This is the second in a series of five guest blogs from Nexus Copywriting.
In the first part of this guide on setting up a freelance copywriting business we thought about having enough money to see you through lean times in the early days of trading. This week we’ll consider the money you’ll actually receive from clients.
One of the most difficult issues when becoming a copywriter is deciding how much to charge. Even when you gain more experience this is often a tricky business and we have all got this horribly wrong at some point! Most professional copywriters don’t charge by the word, because the amount of time it takes to write some types of copy will be different from others. Instead they charge according to how long a job is likely to take, and this can be difficult to gauge – especially with longer, more complicated projects.
Sometimes copywriters work by the hour and charge according to how long the work actually took, but this means the client doesn’t know exactly what they will be paying, which can deter them from hiring you.
To help you in this you should be recording how long it takes you to produce different types of copy. Time-management software could be useful here, but you shouldn’t leave it to guesswork. Build up clear benchmarks of what you are able to achieve in a given time and then you can charge appropriately for the work you do.
However, time is not the only consideration. You also have to consider experience, and this can be even more difficult to judge! Clearly someone with ten years’ experience as a copywriter is going to be justified in charging more than someone with only six months under their belt. That can seem like a long road when you’re starting out, but another way of looking at it is to consider how it helps you win work in those testing early days.
When you set out as a copywriter you’ll have to charge at a level which helps you win work. Without a strong portfolio and list of satisfied clients it’s simply a truth that many other copywriters will look more appealing than you to hard-headed business people. You will naturally be selling your strengths and focusing on your USPs, but it stands to reason that businesses will often prefer someone with a proven track record.
However, one of the few ways in which you can clearly offer something more attractive than established copywriters is through price. There will be many businesses out there with a tight marketing budget. Obviously they want good quality, but they may well be swayed by an attractive price. Pitch it properly and you’ll find you’re in a better position to win some contracts than more experienced competitors.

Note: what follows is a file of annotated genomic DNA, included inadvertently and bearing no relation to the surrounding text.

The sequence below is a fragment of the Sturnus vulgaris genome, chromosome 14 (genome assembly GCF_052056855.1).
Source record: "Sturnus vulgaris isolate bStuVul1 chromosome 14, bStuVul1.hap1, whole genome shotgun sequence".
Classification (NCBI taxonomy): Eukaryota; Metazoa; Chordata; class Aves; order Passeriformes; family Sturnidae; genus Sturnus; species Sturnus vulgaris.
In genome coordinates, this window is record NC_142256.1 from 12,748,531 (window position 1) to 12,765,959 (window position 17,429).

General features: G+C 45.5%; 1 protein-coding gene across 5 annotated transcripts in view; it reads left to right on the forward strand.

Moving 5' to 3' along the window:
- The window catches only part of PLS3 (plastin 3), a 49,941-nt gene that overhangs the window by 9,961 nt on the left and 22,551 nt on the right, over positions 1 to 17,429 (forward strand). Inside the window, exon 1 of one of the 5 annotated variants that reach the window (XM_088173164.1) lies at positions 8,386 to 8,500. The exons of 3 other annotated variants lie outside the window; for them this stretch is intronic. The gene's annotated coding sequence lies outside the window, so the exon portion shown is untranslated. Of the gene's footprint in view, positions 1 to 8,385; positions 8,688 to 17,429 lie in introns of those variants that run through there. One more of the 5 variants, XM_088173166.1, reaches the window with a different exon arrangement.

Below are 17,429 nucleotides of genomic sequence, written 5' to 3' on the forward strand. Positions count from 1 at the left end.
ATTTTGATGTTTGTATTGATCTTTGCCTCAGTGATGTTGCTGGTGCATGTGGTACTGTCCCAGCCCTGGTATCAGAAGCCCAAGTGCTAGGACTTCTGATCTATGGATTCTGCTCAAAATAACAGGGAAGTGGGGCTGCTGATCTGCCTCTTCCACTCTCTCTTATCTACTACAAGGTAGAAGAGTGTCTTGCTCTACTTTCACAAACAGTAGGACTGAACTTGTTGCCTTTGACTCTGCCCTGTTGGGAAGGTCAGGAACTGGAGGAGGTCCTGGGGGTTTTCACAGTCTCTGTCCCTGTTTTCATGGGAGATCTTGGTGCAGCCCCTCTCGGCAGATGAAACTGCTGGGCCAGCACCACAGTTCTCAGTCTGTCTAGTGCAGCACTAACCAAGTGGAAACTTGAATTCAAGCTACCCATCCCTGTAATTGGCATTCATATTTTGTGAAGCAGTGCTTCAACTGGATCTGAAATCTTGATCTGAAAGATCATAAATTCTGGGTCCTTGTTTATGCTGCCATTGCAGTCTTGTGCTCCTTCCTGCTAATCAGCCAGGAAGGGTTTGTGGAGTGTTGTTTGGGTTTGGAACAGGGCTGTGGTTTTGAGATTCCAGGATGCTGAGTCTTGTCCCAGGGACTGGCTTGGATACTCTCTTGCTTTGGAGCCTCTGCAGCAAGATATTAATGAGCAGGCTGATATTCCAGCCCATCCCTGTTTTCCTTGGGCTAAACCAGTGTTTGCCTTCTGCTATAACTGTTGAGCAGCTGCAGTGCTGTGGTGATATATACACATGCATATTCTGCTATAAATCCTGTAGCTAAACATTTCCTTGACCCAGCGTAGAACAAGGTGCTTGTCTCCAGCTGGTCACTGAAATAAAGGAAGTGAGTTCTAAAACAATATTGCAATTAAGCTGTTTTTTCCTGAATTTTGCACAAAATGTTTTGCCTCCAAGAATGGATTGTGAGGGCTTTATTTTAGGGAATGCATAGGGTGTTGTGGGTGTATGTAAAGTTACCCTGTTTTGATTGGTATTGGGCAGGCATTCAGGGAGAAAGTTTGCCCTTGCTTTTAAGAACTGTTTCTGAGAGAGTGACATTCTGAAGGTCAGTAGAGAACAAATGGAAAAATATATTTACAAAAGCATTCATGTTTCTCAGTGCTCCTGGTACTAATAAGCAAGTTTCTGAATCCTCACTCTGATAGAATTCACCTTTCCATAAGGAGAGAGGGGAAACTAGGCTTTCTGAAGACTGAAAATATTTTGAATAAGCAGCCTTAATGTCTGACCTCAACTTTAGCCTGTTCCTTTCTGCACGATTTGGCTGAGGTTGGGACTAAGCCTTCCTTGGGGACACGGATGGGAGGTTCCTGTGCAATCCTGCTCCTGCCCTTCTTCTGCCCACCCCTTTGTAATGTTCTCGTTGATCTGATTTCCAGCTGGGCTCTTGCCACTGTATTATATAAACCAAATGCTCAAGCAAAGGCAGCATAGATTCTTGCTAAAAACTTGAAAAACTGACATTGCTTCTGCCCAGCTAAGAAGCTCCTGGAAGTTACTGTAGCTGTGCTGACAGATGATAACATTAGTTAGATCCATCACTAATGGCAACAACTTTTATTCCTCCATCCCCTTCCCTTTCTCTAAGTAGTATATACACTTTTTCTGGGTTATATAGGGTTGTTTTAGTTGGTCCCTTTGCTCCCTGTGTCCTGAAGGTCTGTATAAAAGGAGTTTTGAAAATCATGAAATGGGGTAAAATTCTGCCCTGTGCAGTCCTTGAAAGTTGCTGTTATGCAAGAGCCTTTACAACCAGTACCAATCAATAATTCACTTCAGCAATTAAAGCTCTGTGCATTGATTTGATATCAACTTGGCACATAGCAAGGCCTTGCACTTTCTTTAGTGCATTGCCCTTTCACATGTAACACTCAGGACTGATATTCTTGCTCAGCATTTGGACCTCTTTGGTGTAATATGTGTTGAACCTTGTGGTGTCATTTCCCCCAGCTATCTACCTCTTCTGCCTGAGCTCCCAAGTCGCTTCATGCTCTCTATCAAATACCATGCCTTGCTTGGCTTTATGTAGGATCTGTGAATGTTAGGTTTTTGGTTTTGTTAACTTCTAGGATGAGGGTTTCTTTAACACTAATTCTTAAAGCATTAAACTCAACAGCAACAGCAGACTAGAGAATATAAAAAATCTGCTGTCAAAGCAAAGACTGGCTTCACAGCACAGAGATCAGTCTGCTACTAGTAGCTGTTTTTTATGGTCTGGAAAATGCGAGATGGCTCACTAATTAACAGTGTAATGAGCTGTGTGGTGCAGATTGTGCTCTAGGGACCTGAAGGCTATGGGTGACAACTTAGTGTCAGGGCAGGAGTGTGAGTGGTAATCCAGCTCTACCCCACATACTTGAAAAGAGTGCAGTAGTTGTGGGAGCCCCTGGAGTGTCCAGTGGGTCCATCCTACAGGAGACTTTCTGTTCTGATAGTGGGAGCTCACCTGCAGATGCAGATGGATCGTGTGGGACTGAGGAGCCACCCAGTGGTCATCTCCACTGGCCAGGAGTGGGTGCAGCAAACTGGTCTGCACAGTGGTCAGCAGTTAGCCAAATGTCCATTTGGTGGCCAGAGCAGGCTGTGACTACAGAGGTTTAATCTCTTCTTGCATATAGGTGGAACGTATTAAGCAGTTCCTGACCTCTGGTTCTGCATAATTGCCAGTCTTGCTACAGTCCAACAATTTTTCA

It can feel galling to produce work for less than you know it’s worth, but look on it as an investment. You may not earn what you’d really like from that job, but what you also receive from it is another portfolio piece, another client and therefore greater credibility. In fact, if you’re finding it particularly hard to win those early clients you may even want to offer your services for free. Be up-front about your reasons and make it clear this is an offer that’s too good to waste. What can the client lose, after all?
The flip-side to this, however, is to make sure you review your rates and charge appropriately when you’ve earned more experience. Your earliest, rock-bottom rates will not last for long – no more than a few months. When you’ve settled into more viable long-term rates, though, it’s easy to become stuck in these. Not least because you will have many established clients after several years who will be used to these rates.
However, you’ve moved on in terms of experience and skill. In your own business you can’t promote yourself to a higher position with more pay! But this would happen in a salaried job, so you need to reflect this in what you charge. Explain to clients that as your services have become more in demand you’re revising your rates to reflect what you can bring to their business. You can even use it as an incentive for new work by setting a date from when this will happen, giving clients a chance to order work at the old rate before the change.
Next week we’ll consider why looking for new clients is only half the picture when you’re trying to generate new work.